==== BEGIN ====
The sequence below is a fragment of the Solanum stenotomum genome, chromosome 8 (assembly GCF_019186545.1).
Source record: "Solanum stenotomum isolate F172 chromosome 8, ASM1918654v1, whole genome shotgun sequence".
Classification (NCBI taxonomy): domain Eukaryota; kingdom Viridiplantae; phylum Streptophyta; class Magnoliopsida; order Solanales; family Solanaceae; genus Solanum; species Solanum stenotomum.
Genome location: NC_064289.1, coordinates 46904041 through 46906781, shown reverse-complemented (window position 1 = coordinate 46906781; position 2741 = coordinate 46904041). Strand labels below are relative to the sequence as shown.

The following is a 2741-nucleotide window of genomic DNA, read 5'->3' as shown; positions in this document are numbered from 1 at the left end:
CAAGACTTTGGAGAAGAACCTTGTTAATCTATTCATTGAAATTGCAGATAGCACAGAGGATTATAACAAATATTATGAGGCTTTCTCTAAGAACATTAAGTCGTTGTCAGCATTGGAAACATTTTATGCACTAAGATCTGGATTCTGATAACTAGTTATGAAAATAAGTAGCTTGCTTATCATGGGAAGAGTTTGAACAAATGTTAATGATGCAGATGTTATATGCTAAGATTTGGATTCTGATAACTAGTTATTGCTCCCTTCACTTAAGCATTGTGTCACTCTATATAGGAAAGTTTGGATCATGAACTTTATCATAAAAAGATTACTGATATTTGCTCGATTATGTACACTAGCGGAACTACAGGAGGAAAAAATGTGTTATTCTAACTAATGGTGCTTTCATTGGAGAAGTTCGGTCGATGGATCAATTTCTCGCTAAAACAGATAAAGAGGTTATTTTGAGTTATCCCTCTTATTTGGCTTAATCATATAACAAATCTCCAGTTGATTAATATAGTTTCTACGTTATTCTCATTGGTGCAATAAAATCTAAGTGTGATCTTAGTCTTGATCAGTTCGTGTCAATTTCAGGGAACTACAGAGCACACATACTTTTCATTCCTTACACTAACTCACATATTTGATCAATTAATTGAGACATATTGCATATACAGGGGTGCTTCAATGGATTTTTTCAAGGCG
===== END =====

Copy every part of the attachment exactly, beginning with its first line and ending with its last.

The sequence below is a fragment of the Solanum stenotomum genome, chromosome 8 (assembly GCF_019186545.1).
Source record: "Solanum stenotomum isolate F172 chromosome 8, ASM1918654v1, whole genome shotgun sequence".
Classification (NCBI taxonomy): domain Eukaryota; kingdom Viridiplantae; phylum Streptophyta; class Magnoliopsida; order Solanales; family Solanaceae; genus Solanum; species Solanum stenotomum.
Genome location: NC_064289.1, coordinates 46904041 through 46906781, shown reverse-complemented (window position 1 = coordinate 46906781; position 2741 = coordinate 46904041). Strand labels below are relative to the sequence as shown.

The following is a 2741-nucleotide window of genomic DNA, read 5'->3' as shown; positions in this document are numbered from 1 at the left end:
CAAGACTTTGGAGAAGAACCTTGTTAATCTATTCATTGAAATTGCAGATAGCACAGAGGATTATAACAAATATTATGAGGCTTTCTCTAAGAACATTAAGTCGTTGTCAGCATTGGAAACATTTTATGCACTAAGATCTGGATTCTGATAACTAGTTATGAAAATAAGTAGCTTGCTTATCATGGGAAGAGTTTGAACAAATGTTAATGATGCAGATGTTATATGCTAAGATTTGGATTCTGATAACTAGTTATTGCTCCCTTCACTTAAGCATTGTGTCACTCTATATAGGAAAGTTTGGATCATGAACTTTATCATAAAAAGATTACTGATATTTGCTCGATTATGTACACTAGCGGAACTACAGGAGGAAAAAATGTGTTATTCTAACTAATGGTGCTTTCATTGGAGAAGTTCGGTCGATGGATCAATTTCTCGCTAAAACAGATAAAGAGGTTATTTTGAGTTATCCCTCTTATTTGGCTTAATCATATAACAAATCTCCAGTTGATTAATATAGTTTCTACGTTATTCTCATTGGTGCAATAAAATCTAAGTGTGATCTTAGTCTTGATCAGTTCGTGTCAATTTCAGGGAACTACAGAGCACACATACTTTTCATTCCTTACACTAACTCACATATTTGATCAATTAATTGAGACATATTGCATATACAGGGGTGCTTCAATGGATTTTTTCAAGGCG